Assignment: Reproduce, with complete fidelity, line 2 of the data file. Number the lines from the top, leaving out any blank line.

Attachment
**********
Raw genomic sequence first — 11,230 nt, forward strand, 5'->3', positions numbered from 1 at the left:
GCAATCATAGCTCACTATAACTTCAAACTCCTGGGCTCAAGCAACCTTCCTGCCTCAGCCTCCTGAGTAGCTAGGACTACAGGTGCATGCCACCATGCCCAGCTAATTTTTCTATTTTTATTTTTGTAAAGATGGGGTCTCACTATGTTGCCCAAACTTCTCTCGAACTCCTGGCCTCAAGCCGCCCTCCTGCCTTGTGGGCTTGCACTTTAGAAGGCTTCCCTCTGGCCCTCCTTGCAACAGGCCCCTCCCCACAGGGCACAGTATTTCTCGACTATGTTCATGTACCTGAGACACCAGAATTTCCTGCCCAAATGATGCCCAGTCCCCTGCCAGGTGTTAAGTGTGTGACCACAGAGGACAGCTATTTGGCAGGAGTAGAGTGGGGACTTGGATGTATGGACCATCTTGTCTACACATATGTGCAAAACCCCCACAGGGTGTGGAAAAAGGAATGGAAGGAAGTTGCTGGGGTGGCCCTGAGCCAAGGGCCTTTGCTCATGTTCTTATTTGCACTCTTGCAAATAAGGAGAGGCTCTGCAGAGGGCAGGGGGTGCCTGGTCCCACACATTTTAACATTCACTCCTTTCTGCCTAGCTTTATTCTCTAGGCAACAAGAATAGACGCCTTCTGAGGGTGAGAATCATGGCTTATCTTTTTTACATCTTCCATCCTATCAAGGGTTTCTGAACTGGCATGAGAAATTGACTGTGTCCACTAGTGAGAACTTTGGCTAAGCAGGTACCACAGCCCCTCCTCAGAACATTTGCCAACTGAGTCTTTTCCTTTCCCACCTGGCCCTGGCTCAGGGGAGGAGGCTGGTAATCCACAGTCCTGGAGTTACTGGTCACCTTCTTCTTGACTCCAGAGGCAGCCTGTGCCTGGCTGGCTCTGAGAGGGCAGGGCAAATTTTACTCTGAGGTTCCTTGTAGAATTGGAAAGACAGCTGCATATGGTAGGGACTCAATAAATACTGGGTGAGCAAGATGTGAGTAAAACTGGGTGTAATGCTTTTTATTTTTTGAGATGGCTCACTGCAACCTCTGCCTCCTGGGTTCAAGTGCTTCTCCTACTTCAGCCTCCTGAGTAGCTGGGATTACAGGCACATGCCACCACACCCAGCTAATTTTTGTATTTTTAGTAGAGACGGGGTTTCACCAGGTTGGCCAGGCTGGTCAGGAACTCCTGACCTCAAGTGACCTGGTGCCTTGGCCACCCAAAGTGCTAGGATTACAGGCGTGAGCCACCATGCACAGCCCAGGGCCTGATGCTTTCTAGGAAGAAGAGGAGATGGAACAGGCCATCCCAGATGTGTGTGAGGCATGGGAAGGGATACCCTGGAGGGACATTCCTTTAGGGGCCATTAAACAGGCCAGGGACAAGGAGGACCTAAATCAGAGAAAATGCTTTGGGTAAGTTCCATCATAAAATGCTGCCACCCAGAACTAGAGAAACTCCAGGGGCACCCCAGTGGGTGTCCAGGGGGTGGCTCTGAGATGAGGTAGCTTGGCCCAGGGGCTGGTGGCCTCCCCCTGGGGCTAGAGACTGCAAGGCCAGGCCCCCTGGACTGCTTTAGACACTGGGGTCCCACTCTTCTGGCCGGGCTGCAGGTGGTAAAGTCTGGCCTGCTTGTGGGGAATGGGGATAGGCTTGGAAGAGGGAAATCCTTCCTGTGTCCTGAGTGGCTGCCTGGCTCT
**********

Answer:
GCAATCATAGCTCACTATAACTTCAAACTCCTGGGCTCAAGCAACCTTCCTGCCTCAGCCTCCTGAGTAGCTAGGACTACAGGTGCATGCCACCATGCCCAGCTAATTTTTCTATTTTTATTTTTGTAAAGATGGGGTCTCACTATGTTGCCCAAACTTCTCTCGAACTCCTGGCCTCAAGCCGCCCTCCTGCCTTGTGGGCTTGCACTTTAGAAGGCTTCCCTCTGGCCCTCCTTGCAACAGGCCCCTCCCCACAGGGCACAGTATTTCTCGACTATGTTCATGTACCTGAGACACCAGAATTTCCTGCCCAAATGATGCCCAGTCCCCTGCCAGGTGTTAAGTGTGTGACCACAGAGGACAGCTATTTGGCAGGAGTAGAGTGGGGACTTGGATGTATGGACCATCTTGTCTACACATATGTGCAAAACCCCCACAGGGTGTGGAAAAAGGAATGGAAGGAAGTTGCTGGGGTGGCCCTGAGCCAAGGGCCTTTGCTCATGTTCTTATTTGCACTCTTGCAAATAAGGAGAGGCTCTGCAGAGGGCAGGGGGTGCCTGGTCCCACACATTTTAACATTCACTCCTTTCTGCCTAGCTTTATTCTCTAGGCAACAAGAATAGACGCCTTCTGAGGGTGAGAATCATGGCTTATCTTTTTTACATCTTCCATCCTATCAAGGGTTTCTGAACTGGCATGAGAAATTGACTGTGTCCACTAGTGAGAACTTTGGCTAAGCAGGTACCACAGCCCCTCCTCAGAACATTTGCCAACTGAGTCTTTTCCTTTCCCACCTGGCCCTGGCTCAGGGGAGGAGGCTGGTAATCCACAGTCCTGGAGTTACTGGTCACCTTCTTCTTGACTCCAGAGGCAGCCTGTGCCTGGCTGGCTCTGAGAGGGCAGGGCAAATTTTACTCTGAGGTTCCTTGTAGAATTGGAAAGACAGCTGCATATGGTAGGGACTCAATAAATACTGGGTGAGCAAGATGTGAGTAAAACTGGGTGTAATGCTTTTTATTTTTTGAGATGGCTCACTGCAACCTCTGCCTCCTGGGTTCAAGTGCTTCTCCTACTTCAGCCTCCTGAGTAGCTGGGATTACAGGCACATGCCACCACACCCAGCTAATTTTTGTATTTTTAGTAGAGACGGGGTTTCACCAGGTTGGCCAGGCTGGTCAGGAACTCCTGACCTCAAGTGACCTGGTGCCTTGGCCACCCAAAGTGCTAGGATTACAGGCGTGAGCCACCATGCACAGCCCAGGGCCTGATGCTTTCTAGGAAGAAGAGGAGATGGAACAGGCCATCCCAGATGTGTGTGAGGCATGGGAAGGGATACCCTGGAGGGACATTCCTTTAGGGGCCATTAAACAGGCCAGGGACAAGGAGGACCTAAATCAGAGAAAATGCTTTGGGTAAGTTCCATCATAAAATGCTGCCACCCAGAACTAGAGAAACTCCAGGGGCACCCCAGTGGGTGTCCAGGGGGTGGCTCTGAGATGAGGTAGCTTGGCCCAGGGGCTGGTGGCCTCCCCCTGGGGCTAGAGACTGCAAGGCCAGGCCCCCTGGACTGCTTTAGACACTGGGGTCCCACTCTTCTGGCCGGGCTGCAGGTGGTAAAGTCTGGCCTGCTTGTGGGGAATGGGGATAGGCTTGGAAGAGGGAAATCCTTCCTGTGTCCTGAGTGGCTGCCTGGCTCT